Unbridled and Unabashed
Firefighter Tarel Coleman's friends, co-workers and football teammates called him "Prozac." Not because he took the mood-balancing drug, but because sometimes he needed to calm down a little.
While many people have a childhood story involving matches, Firefighter Coleman's firebug past cost him some hair. At 5, he stuck his head into the incinerator in his family's apartment building in Queens. "We didn't notice anything," Firefighter Coleman's brother, John Coleman Jr. , also a firefighter, "until we got upstairs and saw that he had no eyebrows, no eyelashes and no hairline."
His chattiness and high-strung curiosity were viewed as charm by his friends. Whenever he prepared a lasagna dinner for his mother, Laurel Jackson, in her Jamaica, Queens, home, she would just watch her son patiently, with her head propped on her hand. "You couldn't stop him," she said. "You had to sit there and listen."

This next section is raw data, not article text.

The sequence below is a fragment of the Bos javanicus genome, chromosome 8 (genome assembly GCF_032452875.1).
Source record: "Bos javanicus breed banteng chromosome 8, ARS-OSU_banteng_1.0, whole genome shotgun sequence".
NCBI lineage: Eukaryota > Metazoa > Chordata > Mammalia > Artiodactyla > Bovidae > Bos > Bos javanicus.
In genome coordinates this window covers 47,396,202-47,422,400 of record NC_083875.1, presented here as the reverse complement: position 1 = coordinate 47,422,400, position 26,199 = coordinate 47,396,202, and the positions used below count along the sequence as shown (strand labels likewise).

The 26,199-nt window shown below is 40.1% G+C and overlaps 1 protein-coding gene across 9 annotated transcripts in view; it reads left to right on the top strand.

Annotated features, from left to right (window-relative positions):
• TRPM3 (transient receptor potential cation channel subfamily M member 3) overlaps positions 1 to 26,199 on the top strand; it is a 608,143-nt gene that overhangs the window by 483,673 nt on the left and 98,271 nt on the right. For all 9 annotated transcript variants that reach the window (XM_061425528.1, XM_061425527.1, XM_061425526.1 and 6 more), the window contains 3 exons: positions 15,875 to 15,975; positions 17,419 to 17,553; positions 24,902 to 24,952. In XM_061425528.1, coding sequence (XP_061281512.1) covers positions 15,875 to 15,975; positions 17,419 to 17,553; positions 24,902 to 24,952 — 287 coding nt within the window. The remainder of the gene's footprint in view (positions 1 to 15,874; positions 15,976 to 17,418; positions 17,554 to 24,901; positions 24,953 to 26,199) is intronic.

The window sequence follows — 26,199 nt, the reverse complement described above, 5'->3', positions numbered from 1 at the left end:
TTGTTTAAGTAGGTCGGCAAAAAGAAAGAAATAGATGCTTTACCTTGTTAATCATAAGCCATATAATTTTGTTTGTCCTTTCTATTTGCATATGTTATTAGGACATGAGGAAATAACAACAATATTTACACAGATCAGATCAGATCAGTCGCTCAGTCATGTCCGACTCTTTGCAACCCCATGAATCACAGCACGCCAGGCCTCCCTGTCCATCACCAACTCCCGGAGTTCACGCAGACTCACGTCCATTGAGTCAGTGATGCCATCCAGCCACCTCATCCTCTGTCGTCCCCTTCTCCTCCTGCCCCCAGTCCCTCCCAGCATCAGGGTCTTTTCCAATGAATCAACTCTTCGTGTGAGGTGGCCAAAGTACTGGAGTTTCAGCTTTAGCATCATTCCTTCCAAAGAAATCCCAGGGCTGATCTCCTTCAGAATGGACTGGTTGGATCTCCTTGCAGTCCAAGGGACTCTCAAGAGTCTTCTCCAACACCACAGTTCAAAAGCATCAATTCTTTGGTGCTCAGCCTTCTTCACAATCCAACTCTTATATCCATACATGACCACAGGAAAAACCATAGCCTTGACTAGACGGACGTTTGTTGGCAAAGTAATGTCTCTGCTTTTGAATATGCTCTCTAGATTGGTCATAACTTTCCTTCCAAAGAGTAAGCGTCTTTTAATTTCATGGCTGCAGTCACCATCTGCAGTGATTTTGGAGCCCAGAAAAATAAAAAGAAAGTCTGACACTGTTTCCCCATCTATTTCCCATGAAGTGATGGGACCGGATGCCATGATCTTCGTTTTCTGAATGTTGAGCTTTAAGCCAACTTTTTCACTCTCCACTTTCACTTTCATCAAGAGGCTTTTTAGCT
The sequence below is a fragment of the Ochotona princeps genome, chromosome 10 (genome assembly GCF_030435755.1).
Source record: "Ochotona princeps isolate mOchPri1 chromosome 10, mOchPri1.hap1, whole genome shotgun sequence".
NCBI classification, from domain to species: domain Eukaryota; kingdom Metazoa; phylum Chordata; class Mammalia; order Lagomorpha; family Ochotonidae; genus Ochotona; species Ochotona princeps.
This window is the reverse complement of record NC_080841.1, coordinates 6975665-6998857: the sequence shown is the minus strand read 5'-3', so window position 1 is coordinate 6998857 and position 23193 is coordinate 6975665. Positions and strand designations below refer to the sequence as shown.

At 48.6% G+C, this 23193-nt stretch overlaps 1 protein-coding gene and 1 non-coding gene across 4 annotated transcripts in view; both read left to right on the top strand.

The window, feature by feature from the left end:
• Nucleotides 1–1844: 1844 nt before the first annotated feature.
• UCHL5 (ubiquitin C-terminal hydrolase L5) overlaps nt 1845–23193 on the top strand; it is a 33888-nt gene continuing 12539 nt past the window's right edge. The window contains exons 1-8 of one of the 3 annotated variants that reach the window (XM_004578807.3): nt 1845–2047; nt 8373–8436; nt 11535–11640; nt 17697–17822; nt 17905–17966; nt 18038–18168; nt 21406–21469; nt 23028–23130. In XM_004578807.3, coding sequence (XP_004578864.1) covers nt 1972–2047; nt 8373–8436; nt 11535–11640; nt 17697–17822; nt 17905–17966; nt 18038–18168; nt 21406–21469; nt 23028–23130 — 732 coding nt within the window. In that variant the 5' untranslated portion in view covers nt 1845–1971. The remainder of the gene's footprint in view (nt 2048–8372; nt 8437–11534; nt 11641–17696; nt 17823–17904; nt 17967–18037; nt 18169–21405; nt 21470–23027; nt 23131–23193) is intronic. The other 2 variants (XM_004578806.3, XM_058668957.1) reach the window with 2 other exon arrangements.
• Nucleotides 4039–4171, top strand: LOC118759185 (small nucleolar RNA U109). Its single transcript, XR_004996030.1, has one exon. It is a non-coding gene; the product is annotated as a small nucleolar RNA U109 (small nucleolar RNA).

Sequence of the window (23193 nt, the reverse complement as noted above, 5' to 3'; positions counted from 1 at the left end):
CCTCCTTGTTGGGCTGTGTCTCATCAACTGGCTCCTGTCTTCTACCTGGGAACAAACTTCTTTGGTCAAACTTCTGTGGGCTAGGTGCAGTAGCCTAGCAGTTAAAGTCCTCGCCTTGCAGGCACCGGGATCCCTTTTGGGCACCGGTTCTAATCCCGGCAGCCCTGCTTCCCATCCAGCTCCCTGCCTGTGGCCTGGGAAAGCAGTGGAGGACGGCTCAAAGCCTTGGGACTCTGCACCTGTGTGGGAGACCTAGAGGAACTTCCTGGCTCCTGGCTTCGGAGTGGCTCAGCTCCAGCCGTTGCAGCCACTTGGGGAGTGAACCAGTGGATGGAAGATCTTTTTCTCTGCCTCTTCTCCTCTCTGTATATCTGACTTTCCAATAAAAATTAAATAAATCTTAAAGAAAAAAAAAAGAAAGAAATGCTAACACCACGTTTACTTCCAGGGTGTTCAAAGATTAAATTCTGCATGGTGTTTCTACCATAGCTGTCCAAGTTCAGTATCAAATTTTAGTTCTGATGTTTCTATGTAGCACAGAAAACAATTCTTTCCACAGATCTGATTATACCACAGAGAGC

Firefighter Coleman, 32, had an intensity that was viewed with dread by his team's opponents and by the referees of the league games he played for the Fire Department.
Everyone knew, after all, that he did not suffer bad calls gladly.
Profile published in THE NEW YORK TIMES on December 10, 2001.